Tender Branson is about to die. The 35-year-old protagonist (with a name only a novelist could create) is narrating his story into the black box recorder on an airplane. There’s no one on the plane, just him and a rapidly decreasing fuel supply. He’s not a pilot (the pilot parachuted out before the narration starts) and it’s clear this plane has a single destination: oblivion.
Tender is the lone surviving member of a suicide cult known as the Creedish. The Creedish disdain secular society, sex, alcohol, pleasure… pretty much everything. What makes these folks different from Christian fundamentalists is this: most of the members kill themselves. The suicides began some ten years prior to the start of Tender’s narration. Since then, the few remaining survivors have offed themselves in waves until it seems Tender is the last one left.
When word gets out that he’s the cult’s last survivor, a New York consulting firm decides to market Tender, to recreate him as some sort of messianic product for mass consumption. The admen give Tender shiny new clothes, designer drugs and all sorts of cosmetic injections to make him appeal to the American public. They (the American public) buys it hook, line and sinker, and Tender becomes a national sensation. Soon the Tender Branson brand expands to include books on tape, bobble-head dolls, even Tender’s own version of the Bible. Yet, after being remade into someone else, Tender ends up staring into the face of suicide just like the Creedish whackos who raised him. The novel “Survivor” is the schizophrenic and satirical story of how Tender ended up on that doomed airplane.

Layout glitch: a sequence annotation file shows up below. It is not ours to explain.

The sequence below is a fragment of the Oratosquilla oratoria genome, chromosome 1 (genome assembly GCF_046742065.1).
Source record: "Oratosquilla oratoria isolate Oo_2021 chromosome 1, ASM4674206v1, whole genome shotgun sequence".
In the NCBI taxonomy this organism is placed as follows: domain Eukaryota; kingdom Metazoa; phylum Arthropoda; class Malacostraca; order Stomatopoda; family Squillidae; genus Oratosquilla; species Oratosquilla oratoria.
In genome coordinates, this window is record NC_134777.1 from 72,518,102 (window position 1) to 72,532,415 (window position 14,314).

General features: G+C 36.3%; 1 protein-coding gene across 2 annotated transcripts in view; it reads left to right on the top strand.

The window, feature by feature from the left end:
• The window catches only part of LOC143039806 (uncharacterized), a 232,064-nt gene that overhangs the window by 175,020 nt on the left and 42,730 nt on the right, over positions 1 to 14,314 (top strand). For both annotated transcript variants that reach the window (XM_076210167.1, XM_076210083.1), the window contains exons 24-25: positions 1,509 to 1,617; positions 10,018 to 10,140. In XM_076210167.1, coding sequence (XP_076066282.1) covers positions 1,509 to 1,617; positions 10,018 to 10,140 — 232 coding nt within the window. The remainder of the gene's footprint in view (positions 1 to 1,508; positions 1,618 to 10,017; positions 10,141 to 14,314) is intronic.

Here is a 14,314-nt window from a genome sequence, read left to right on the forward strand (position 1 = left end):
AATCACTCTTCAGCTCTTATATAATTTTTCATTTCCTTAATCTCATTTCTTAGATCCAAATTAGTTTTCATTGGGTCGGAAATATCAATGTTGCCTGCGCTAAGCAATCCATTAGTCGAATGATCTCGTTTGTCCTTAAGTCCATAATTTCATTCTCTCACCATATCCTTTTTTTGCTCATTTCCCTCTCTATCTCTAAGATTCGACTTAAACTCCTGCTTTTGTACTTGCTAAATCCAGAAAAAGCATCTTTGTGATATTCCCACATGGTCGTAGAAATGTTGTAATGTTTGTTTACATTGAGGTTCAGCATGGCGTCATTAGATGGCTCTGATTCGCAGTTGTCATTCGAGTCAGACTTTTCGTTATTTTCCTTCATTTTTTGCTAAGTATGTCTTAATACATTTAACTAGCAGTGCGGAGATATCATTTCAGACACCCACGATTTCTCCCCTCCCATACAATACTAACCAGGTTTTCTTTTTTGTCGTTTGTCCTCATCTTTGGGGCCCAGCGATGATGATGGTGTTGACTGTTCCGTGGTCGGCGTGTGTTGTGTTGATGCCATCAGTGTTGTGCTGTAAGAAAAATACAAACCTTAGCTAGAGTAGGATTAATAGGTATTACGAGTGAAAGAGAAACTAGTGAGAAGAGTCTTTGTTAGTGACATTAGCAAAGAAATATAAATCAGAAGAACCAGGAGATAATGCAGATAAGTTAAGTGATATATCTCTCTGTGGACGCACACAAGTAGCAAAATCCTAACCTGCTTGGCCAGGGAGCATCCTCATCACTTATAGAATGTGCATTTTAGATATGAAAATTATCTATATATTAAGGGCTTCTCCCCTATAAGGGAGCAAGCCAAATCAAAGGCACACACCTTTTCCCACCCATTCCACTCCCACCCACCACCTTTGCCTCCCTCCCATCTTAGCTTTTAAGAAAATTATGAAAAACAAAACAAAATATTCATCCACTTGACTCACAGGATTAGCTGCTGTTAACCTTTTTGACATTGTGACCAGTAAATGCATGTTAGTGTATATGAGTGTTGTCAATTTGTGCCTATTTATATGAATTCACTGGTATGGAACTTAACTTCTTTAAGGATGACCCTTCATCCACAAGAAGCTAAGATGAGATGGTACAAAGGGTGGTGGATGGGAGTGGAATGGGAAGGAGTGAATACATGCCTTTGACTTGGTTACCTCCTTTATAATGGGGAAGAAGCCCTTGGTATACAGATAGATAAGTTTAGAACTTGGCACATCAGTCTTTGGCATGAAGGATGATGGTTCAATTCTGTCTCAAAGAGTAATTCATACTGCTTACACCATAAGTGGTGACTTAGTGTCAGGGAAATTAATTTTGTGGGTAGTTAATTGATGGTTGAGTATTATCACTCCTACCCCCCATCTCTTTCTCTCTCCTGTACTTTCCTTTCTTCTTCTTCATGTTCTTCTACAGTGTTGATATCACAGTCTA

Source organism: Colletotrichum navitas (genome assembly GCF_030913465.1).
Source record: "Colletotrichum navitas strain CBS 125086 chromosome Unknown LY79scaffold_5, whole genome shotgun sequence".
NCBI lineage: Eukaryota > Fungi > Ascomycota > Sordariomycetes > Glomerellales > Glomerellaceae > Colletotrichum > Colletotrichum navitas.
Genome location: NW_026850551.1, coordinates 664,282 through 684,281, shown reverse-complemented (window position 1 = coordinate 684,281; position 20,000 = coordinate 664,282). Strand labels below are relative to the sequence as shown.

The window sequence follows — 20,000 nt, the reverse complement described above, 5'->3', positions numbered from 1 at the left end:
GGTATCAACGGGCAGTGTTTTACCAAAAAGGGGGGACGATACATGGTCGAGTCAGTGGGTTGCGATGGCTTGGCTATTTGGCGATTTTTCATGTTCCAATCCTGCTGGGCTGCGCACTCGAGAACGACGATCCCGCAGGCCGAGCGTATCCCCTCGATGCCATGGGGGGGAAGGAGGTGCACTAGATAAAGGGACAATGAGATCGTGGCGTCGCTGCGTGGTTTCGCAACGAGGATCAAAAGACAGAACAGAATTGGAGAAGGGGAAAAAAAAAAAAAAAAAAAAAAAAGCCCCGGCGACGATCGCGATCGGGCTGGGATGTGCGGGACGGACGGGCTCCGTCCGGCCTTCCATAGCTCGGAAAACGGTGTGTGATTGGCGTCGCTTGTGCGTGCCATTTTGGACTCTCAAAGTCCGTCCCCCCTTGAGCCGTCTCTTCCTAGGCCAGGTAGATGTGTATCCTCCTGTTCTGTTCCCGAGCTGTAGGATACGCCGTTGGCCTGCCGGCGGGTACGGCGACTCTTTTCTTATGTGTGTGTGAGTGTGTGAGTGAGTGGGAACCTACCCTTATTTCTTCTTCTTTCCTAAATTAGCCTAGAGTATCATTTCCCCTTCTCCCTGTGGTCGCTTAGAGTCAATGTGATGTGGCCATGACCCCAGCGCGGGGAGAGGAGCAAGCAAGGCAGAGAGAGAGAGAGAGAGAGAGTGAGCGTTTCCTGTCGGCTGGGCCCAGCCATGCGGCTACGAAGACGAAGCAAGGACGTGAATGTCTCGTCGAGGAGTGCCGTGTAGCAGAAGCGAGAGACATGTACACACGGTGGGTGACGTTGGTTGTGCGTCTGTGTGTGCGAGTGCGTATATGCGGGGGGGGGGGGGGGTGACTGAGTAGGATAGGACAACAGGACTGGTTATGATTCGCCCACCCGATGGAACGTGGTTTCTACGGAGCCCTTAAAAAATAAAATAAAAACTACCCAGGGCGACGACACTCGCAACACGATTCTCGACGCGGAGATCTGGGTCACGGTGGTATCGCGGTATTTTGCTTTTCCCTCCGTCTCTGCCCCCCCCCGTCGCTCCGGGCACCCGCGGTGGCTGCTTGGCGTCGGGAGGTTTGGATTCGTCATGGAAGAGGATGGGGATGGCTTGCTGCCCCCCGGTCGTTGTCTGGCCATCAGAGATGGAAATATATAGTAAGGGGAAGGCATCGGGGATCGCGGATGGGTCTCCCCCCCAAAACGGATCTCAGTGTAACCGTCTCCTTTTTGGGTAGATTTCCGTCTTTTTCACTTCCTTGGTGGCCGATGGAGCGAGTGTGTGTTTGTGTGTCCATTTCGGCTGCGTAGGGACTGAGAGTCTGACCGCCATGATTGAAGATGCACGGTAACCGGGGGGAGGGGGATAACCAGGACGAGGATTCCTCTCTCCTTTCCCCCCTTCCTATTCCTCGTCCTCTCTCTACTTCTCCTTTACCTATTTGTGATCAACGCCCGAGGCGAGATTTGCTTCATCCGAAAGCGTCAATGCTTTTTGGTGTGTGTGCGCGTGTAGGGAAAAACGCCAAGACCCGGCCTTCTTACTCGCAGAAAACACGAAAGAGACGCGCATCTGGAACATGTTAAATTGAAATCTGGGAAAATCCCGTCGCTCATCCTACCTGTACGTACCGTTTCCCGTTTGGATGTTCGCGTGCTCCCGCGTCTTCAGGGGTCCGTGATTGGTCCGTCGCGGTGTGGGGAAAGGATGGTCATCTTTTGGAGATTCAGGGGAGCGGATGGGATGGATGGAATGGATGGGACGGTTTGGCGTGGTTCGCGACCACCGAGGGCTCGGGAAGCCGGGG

The book starts on page 238, with Chapter 47. The chapters and page numbers count down from there so that the story ends with page 1. This is a simple trick, but I’ve never seen it done before, and it adds a real sense of urgency to the narrative, like a bomb is ticking and there’s no way to shut it off.
100 pages or so in, Tender steps out of his life story and says, “Here in the cockpit of Flight 2039, the first of the four engines has just flamed out. Where we’re at right here is the beginning of the end.” If there’s a better example of a narrative device ratcheting up tension I can’t think of it at the moment. And there are four engines, so Palahniuk gets to use this trick three more times before the “beginning of the end” gives way to the “end” end.
My biggest problem with this book is the difficulty I have connecting with the narrator. He has no drive. He has no passion. He doesn’t give a shit about anything. This is, of course, because he’s telling the story from aboard a plane that is going to crash and destroy him. He’s a suicide case who’s been waiting for a long time to do himself in, so perhaps it’s too much to ask that I have some sort of intimate connection with this character.
Also, Tender Branson is an extremely malleable person. He is formed and shaped according to the will of the cult church he grew up in. When he leaves and becomes the sole surviving member of that church, he is formed and shaped according to the will of the mass media. There are few (if any) desires inside Tender Branson that aren’t put there by someone else. Palahniuk uses Tender’s lack of self-consciousness as a way to show just how much people and institutions can assert control over the individual. Ultimately, however, Tender Branson chooses his own fate. He chooses to conform, makes a decision to reject the self and adopt the values and customs of those around him. It’s this habit of his that makes him somewhat boring as a narrator.
Luckily for the reader, Palahniuk’s style is so psychotic and hilarious that it overcomes the inherent faults of the narrator. I didn’t love this novel as much as “Fight Club,” but it’s still a great work of experimental fiction. Read it with Tender’s advice in mind: “Please fasten your seatbelts as we begin our terminal descent into oblivion.”